LET SCIENCE GUIDE YOUR WAY TO...
By Dr Megan Chircop
Fat is our long term energy store. It is possible to derive much of your daily energy requirement from stored fat. However, oxygen is required to “burn” it, and the speed of energy production is relatively slow.
Fats are also essential structural components of all of the cells of our body (they make up cell membranes, and other membrane structures within cells). They form a vital component of the electrical “insulation” within the nervous system, particularly the brain and spinal cord. Fats are required for the production of certain hormones (signalling chemicals – e.g. androgens, oestrogens, progesterones etc.) and the secretions of oil glands in our skin (which help protect our skin and hair).
Eliminating all fat intake puts you at risk of vitamin deficiencies, whilst eating too much fat will limit how much other fuels (i.e. carbohydrate and protein) you can consume. There is currently a debate regarding the previously held dogma about the effects of a high fat diet. Until this is resolved, it is prudent not to significantly increase fat intake (i.e. no more than approximately 20-25g of saturated fat per day, or no more than 10% of total calories derived from saturated fat per day, and no more than 40% of total daily calories to be derived from all fats per day).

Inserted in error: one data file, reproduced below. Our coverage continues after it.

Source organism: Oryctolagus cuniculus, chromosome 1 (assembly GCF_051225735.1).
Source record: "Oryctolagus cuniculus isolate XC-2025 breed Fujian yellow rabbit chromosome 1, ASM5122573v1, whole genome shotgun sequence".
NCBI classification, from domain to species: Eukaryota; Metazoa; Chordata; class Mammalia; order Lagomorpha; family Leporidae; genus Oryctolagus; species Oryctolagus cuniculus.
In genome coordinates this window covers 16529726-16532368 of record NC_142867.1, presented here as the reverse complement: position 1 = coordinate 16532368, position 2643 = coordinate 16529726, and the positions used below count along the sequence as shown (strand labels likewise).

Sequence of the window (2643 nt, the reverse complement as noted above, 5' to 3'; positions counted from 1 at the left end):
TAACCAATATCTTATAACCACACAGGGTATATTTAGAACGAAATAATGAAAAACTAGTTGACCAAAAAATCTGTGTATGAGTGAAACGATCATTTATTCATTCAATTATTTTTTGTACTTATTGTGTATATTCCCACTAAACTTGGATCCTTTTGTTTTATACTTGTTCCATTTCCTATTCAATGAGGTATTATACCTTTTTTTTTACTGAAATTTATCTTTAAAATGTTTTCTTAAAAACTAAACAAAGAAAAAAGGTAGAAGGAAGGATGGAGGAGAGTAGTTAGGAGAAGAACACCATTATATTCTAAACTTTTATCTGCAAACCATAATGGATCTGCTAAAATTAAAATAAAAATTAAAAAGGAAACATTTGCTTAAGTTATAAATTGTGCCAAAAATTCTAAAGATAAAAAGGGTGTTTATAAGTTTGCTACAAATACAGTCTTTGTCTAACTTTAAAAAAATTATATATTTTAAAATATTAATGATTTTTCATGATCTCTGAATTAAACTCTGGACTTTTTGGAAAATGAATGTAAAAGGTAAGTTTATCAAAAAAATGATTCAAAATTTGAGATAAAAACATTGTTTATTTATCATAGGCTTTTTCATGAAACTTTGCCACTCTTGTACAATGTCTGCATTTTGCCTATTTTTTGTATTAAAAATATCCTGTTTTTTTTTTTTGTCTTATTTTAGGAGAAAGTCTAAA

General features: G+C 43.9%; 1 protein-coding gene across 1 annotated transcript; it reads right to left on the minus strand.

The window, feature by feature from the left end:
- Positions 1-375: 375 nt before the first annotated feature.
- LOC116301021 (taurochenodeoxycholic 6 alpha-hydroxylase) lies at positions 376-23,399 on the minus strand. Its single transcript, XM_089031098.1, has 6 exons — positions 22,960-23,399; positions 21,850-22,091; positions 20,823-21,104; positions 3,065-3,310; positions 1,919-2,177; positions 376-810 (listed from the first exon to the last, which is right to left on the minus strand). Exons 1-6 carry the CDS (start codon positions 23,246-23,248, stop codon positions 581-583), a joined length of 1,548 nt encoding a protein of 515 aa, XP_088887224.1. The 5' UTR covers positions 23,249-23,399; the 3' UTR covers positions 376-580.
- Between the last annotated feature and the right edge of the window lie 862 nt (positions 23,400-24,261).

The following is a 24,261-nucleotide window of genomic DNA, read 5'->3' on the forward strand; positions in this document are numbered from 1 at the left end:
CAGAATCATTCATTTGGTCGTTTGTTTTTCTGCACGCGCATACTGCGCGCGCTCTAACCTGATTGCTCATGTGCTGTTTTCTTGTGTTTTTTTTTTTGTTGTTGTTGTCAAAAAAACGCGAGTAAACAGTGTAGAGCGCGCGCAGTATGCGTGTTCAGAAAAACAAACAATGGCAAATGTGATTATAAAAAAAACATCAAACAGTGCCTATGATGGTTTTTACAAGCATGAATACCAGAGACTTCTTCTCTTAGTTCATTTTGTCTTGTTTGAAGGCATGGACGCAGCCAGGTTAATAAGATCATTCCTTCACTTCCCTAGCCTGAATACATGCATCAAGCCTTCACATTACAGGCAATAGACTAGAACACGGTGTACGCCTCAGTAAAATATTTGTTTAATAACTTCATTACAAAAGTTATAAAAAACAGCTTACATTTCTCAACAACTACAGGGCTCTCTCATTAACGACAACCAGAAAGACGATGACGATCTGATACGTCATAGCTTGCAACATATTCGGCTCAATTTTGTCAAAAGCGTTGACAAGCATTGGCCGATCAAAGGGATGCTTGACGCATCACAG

From a meal planning perspective, fat helps to slow carbohydrate absorption so that your energy levels are more sustained in between meals. Fat also contributes to a feeling of satiety after meals. Fat is also partly responsible for the pleasure we derive from eating a meal.
As you can expect, the main symptoms resulting from higher than needed fat intake are usually the result of low carbohydrate intake (see above), but might also include diarrhoea or loose bowel motions. The symptoms of persistently low fat intake might include low meal satiety (feeling hungry soon after meals), depression, anxiety, low sex drive, disturbed menstrual function, erectile dysfunction, rashes, dry skin, dry eyes, and dry /brittle hair.
Our main sources of fat are meat, fish/shellfish, dairy products, eggs, nuts, and oils. It is perhaps easiest to regulate fat intake by modulating the amount of vegetable oils and olive oil used in cooking and in condiments/dressings, as the other aforementioned foods are also sources of protein.
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Welcome. I am Dr Megan Chircop. I am a medical scientist and nutritionist with 20 years in medical research. As such, I have extensive knowledge and a thorough understanding of how the body works. I am able to simplify the science behind the way food fuels the body and mind to provide energy and nutrition needed to achieve optimal health and vitality. I am also a keen sportswoman, and have extensive knowledge of sports nutrition.
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